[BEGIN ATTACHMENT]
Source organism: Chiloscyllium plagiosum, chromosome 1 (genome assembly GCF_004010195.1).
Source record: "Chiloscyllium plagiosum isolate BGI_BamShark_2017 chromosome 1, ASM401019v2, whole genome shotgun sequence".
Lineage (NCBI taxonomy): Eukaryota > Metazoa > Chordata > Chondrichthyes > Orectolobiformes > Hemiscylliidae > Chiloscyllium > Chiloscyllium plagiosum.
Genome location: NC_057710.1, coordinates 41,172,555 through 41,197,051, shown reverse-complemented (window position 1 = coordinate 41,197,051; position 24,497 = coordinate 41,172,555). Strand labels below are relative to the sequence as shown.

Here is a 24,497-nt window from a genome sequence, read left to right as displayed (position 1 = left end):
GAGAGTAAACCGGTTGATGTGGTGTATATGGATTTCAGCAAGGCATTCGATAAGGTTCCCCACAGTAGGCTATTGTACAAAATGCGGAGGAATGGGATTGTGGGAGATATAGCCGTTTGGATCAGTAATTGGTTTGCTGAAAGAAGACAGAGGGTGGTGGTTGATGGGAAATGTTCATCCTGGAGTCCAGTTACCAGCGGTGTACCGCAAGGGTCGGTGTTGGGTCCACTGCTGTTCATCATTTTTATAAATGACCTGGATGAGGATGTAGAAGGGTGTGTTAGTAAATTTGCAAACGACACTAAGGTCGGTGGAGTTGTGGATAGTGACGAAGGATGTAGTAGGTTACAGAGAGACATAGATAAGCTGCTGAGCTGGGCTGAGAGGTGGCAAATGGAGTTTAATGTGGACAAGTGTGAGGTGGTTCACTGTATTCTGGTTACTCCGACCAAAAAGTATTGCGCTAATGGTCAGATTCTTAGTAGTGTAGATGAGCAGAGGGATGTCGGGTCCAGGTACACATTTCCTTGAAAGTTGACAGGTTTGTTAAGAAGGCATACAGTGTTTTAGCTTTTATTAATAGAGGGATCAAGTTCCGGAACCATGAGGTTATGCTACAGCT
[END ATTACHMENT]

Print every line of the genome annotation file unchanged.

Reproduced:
Source organism: Chiloscyllium plagiosum, chromosome 1 (genome assembly GCF_004010195.1).
Source record: "Chiloscyllium plagiosum isolate BGI_BamShark_2017 chromosome 1, ASM401019v2, whole genome shotgun sequence".
Lineage (NCBI taxonomy): Eukaryota > Metazoa > Chordata > Chondrichthyes > Orectolobiformes > Hemiscylliidae > Chiloscyllium > Chiloscyllium plagiosum.
Genome location: NC_057710.1, coordinates 41,172,555 through 41,197,051, shown reverse-complemented (window position 1 = coordinate 41,197,051; position 24,497 = coordinate 41,172,555). Strand labels below are relative to the sequence as shown.

Here is a 24,497-nt window from a genome sequence, read left to right as displayed (position 1 = left end):
GAGAGTAAACCGGTTGATGTGGTGTATATGGATTTCAGCAAGGCATTCGATAAGGTTCCCCACAGTAGGCTATTGTACAAAATGCGGAGGAATGGGATTGTGGGAGATATAGCCGTTTGGATCAGTAATTGGTTTGCTGAAAGAAGACAGAGGGTGGTGGTTGATGGGAAATGTTCATCCTGGAGTCCAGTTACCAGCGGTGTACCGCAAGGGTCGGTGTTGGGTCCACTGCTGTTCATCATTTTTATAAATGACCTGGATGAGGATGTAGAAGGGTGTGTTAGTAAATTTGCAAACGACACTAAGGTCGGTGGAGTTGTGGATAGTGACGAAGGATGTAGTAGGTTACAGAGAGACATAGATAAGCTGCTGAGCTGGGCTGAGAGGTGGCAAATGGAGTTTAATGTGGACAAGTGTGAGGTGGTTCACTGTATTCTGGTTACTCCGACCAAAAAGTATTGCGCTAATGGTCAGATTCTTAGTAGTGTAGATGAGCAGAGGGATGTCGGGTCCAGGTACACATTTCCTTGAAAGTTGACAGGTTTGTTAAGAAGGCATACAGTGTTTTAGCTTTTATTAATAGAGGGATCAAGTTCCGGAACCATGAGGTTATGCTACAGCT